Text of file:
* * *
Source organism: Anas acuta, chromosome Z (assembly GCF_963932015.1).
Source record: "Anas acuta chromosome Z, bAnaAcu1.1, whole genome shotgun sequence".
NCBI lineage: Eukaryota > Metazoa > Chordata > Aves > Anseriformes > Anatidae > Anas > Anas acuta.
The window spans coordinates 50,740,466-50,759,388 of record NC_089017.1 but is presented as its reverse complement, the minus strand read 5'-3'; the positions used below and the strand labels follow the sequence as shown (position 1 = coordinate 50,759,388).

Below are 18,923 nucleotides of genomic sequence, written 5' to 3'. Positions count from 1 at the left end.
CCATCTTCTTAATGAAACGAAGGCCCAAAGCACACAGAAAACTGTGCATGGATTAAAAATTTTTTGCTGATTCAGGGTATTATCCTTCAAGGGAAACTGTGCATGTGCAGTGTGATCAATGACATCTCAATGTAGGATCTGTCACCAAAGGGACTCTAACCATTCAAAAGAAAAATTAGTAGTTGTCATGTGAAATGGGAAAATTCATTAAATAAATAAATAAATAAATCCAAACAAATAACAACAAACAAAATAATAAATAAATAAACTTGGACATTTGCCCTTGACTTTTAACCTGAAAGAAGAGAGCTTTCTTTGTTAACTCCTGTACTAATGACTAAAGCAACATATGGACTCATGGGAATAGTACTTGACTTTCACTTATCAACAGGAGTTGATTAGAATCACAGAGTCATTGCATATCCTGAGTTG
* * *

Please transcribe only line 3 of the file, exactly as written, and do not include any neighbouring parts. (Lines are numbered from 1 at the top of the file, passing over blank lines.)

NCBI lineage: Eukaryota > Metazoa > Chordata > Aves > Anseriformes > Anatidae > Anas > Anas acuta.